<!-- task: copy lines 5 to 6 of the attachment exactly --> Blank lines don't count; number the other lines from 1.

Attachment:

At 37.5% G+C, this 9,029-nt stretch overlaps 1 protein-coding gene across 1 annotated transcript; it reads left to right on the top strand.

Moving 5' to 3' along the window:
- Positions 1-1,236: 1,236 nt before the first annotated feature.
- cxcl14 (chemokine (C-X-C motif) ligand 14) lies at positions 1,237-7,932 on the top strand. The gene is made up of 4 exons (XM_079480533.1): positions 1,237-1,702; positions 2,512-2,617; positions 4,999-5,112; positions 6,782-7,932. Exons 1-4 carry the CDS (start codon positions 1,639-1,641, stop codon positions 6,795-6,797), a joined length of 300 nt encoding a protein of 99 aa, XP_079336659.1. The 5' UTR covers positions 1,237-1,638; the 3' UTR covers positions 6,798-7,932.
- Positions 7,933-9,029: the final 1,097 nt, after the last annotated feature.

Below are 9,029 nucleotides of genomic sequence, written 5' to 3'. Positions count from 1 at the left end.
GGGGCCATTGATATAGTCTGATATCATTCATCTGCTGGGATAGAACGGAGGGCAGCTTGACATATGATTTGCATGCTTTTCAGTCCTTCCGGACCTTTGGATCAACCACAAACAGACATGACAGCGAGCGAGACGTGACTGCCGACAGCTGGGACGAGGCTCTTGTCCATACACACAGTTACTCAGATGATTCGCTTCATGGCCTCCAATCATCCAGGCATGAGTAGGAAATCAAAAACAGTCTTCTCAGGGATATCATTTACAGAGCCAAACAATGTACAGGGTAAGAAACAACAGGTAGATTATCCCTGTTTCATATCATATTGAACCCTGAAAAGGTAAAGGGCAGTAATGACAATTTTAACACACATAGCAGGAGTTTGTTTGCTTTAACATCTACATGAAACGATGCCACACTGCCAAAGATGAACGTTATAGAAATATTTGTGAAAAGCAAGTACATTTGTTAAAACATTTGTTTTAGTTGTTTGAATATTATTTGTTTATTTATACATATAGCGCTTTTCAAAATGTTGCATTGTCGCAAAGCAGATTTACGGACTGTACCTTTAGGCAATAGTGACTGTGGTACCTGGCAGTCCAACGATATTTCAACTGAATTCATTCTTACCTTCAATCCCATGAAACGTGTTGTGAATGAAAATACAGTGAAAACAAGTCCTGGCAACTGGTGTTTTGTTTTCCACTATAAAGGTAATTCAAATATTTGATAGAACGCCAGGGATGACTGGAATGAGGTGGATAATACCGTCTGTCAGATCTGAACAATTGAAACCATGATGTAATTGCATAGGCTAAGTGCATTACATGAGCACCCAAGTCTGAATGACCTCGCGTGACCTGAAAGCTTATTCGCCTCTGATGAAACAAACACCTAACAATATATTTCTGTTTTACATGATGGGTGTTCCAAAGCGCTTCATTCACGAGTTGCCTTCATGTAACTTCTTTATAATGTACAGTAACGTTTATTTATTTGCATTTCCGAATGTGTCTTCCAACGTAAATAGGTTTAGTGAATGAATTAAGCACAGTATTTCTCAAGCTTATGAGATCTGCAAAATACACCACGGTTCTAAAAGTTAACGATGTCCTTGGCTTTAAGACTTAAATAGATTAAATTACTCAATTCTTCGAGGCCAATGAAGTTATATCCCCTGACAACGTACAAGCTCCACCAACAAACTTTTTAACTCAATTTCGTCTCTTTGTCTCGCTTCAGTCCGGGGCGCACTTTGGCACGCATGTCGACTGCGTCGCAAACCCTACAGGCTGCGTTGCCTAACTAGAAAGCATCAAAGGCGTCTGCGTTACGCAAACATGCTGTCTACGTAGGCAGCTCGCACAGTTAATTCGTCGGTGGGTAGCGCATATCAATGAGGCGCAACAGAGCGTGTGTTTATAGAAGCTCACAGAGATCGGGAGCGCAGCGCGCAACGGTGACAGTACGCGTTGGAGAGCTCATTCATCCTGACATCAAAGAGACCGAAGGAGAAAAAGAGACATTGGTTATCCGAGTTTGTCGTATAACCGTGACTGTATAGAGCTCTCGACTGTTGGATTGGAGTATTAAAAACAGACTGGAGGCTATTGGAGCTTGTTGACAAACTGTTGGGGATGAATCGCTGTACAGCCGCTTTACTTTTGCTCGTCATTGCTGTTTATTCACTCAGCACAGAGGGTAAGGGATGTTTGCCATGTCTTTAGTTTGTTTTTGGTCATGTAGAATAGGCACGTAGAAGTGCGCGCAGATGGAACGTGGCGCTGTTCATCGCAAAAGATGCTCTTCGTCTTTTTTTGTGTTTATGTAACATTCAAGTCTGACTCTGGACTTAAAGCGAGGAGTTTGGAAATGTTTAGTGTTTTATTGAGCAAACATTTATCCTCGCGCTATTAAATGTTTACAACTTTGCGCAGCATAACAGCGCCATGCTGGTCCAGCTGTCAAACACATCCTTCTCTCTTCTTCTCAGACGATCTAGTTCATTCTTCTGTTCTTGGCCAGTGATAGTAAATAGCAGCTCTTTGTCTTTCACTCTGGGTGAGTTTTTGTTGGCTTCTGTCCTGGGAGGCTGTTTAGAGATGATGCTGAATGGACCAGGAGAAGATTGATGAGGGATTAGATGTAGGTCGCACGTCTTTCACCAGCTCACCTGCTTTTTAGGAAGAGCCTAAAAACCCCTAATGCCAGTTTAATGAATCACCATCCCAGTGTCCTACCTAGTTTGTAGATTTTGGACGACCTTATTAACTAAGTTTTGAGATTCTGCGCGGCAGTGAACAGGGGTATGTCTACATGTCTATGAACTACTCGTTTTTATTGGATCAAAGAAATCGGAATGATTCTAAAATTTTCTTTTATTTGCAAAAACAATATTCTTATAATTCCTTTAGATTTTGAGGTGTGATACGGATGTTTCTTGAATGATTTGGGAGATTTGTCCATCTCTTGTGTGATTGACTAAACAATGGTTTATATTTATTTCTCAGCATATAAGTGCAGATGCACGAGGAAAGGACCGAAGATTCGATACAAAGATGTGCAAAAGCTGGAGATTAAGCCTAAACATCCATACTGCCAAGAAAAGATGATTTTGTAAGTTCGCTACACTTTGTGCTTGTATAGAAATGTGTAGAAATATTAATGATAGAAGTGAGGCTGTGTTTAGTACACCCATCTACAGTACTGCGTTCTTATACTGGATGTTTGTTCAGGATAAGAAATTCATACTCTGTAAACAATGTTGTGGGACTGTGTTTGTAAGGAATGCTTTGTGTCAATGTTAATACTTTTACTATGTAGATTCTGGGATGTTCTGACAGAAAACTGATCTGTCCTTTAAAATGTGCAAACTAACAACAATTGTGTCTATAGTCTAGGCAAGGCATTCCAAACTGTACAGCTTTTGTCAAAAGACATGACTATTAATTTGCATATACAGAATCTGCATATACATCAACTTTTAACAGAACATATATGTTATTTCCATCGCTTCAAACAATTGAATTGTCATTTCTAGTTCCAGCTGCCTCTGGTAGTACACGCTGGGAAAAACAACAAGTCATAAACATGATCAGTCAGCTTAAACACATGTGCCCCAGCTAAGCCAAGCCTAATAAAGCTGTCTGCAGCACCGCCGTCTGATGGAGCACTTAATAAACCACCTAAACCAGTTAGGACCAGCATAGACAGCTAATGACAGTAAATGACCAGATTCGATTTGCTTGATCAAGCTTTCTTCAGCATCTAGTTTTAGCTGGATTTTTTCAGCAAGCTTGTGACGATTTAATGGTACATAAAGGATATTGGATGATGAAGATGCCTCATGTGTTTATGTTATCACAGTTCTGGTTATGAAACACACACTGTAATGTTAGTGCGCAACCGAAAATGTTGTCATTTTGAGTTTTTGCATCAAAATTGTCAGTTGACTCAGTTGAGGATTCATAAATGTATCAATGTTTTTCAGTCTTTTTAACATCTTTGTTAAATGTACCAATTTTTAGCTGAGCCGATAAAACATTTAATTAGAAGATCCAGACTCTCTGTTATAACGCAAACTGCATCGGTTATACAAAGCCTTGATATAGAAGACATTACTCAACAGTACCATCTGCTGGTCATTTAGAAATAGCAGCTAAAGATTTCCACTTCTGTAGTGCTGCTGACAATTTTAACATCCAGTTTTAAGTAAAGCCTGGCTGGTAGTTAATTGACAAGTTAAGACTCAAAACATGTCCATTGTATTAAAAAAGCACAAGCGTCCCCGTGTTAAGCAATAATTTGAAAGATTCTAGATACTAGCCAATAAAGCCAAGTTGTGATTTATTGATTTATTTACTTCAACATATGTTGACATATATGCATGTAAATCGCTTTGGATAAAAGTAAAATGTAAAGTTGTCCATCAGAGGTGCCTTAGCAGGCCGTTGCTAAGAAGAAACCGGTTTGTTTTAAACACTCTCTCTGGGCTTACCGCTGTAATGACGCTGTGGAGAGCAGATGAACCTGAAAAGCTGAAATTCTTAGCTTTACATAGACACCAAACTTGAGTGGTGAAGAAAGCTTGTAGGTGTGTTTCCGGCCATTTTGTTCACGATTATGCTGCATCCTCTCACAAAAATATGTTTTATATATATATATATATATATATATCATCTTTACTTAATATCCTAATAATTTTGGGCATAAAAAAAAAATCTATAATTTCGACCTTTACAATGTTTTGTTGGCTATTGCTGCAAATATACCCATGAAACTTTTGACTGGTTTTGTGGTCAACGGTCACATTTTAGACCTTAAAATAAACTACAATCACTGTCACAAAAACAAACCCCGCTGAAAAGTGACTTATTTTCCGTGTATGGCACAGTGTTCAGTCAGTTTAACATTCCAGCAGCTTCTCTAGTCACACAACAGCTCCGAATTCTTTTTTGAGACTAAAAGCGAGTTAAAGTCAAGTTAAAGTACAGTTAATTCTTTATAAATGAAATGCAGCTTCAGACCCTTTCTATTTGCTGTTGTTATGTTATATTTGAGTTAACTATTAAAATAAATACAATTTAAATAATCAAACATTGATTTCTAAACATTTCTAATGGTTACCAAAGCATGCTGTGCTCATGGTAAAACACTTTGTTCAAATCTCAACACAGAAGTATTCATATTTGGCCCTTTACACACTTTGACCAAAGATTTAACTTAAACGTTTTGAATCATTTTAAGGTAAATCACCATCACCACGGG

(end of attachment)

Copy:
- Positions 7,933-9,029: the final 1,097 nt, after the last annotated feature.

Below are 9,029 nucleotides of genomic sequence, written 5' to 3'. Positions count from 1 at the left end.